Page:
Egypt’s Sisi says reaching comprehensive deal on Ethiopian dam requires political will

Egypt's Sisi says reaching comprehensive deal on Ethiopian dam requires political will

Cairo (UNA-OIC) – Egyptian President Abdel-Fattah el-Sisi said on Tuesday that Egypt is keen to achieve progress in controversial issues that are essential to reach a balanced agreement on the disputed Grand Ethiopian Renaissance Dam (GERD).

President Sisi’s remarks came during a mini-African summit aimed at reaching a deal regarding filling and operation of the dam, Egyptian Presidential Spokesman Bassam Rady said in a statement.

The summit was convened on Tuesday through video link with the participation of Sisi, Sudan’s Prime Minister Abdalla Hamdok, Ethiopian Prime Minister Abiy Ahmed and President of South Africa Cyril Ramaphosa, whose country chairs the current session of the African Union.

During the summit, Sisi stressed that reaching a comprehensive deal on the dam requires a political will to enhance the opportunities and efforts to reach the desired agreement that achieves the common interests of the three countries.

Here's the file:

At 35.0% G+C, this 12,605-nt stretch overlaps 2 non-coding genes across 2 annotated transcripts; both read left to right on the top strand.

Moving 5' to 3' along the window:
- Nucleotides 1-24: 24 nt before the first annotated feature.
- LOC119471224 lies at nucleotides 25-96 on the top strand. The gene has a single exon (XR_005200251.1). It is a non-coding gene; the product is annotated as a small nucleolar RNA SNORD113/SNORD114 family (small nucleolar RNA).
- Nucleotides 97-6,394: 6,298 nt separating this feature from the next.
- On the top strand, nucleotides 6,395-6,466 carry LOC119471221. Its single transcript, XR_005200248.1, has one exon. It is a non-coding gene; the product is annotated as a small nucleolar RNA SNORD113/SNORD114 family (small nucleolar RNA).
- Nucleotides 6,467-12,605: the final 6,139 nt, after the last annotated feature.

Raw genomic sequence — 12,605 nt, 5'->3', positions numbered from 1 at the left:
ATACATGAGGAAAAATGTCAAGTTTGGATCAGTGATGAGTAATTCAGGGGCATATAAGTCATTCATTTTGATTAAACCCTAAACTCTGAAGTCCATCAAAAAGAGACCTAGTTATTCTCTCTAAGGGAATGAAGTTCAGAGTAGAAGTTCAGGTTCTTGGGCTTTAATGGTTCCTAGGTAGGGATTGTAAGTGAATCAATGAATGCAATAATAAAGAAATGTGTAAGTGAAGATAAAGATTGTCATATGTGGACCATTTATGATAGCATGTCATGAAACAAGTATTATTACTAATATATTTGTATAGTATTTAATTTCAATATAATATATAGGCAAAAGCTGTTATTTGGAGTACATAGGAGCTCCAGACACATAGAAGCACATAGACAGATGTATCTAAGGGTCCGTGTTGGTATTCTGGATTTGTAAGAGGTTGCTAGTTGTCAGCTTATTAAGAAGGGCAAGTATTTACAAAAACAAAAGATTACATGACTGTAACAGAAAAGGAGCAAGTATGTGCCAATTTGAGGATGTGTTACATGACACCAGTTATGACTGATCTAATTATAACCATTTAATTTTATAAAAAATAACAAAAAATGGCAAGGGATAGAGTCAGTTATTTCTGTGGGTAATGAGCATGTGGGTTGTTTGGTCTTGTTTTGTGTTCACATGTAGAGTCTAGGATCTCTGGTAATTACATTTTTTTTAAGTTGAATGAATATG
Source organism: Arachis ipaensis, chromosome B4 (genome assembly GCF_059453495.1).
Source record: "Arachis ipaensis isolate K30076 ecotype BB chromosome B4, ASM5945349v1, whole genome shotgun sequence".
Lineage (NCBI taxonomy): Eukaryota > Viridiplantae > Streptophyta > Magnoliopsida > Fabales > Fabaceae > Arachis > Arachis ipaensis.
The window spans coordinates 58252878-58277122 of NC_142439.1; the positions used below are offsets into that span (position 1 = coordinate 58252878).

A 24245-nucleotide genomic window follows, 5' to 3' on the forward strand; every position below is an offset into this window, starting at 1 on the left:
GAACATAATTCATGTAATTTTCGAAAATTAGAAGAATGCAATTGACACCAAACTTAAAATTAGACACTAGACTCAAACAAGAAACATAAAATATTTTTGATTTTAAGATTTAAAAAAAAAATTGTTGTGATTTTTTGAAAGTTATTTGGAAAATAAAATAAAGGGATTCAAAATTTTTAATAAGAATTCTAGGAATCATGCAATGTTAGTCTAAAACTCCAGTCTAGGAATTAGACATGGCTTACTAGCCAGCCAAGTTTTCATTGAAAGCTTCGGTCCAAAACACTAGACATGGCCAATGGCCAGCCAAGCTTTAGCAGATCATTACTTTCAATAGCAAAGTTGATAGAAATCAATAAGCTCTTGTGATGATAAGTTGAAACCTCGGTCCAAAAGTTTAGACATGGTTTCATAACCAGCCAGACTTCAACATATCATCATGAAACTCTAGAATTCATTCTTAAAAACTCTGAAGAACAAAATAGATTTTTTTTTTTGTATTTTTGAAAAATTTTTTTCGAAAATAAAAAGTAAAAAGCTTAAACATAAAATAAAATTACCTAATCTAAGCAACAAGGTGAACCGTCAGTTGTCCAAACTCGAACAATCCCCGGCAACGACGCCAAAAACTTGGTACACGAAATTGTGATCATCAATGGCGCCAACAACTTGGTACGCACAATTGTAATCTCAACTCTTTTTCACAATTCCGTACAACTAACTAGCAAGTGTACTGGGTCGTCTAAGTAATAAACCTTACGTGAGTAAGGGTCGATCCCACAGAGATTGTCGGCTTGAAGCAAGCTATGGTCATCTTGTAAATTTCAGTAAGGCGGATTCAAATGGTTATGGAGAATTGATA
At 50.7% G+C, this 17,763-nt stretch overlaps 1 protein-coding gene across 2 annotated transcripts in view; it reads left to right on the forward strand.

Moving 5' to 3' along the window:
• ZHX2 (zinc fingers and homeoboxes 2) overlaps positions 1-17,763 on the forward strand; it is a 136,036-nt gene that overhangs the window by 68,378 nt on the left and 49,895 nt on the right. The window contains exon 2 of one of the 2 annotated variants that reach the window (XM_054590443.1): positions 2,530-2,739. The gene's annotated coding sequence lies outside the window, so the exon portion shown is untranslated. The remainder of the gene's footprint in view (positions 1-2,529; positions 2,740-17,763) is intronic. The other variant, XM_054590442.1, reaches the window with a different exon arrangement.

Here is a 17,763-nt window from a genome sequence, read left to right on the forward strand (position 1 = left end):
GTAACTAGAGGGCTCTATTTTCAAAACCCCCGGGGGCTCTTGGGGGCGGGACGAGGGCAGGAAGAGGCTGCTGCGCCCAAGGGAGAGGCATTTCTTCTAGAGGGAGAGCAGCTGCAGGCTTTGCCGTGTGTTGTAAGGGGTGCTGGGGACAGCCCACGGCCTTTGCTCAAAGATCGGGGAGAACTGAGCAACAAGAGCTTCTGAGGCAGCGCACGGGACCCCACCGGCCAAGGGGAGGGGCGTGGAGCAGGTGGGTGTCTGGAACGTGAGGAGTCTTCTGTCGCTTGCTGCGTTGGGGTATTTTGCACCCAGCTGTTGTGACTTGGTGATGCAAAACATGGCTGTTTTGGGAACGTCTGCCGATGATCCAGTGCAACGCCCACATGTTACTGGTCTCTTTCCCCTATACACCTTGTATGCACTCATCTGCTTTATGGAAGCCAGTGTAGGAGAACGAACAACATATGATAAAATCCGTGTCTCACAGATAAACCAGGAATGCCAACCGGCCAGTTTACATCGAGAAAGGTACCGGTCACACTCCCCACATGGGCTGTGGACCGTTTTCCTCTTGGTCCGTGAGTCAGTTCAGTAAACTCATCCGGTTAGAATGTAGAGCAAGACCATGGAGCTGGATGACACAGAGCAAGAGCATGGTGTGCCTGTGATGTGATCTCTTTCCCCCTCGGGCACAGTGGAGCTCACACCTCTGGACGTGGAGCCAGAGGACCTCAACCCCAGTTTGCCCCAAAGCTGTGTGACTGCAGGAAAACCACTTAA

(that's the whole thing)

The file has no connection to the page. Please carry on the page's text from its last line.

At the end of the summit, it was agreed to continue negotiations and focus for the time being on giving priority to developing a binding legal agreement on the rules for filling and operating the dam, the statement said.

Egypt and Ethiopia and Sudan have recently ended a round of talks on the GERD without reaching an agreement on filling the reservoir of the dam on the blue Nile River.

Egypt fears the mega dam will affect its annual share of the Nile’s water, totaling 55.5 billion cubic meters, while the Ethiopia asserts that the $4.7 billion hydropower project will not pose a threat to Sudan and Egypt, the two downstream countries.

The Grand Ethiopian Renaissance Dam is under construction since April 2011 in the Benishangul-Gumuz region of Ethiopia, located about 40km east of Sudan, on the Blue Nile River. Aimed primarily at generating power, with an expected capacity of 6,000MW, the main and saddle dams will also create reservoirs with an impounding capacity of 74 billion cubic meters.


Source link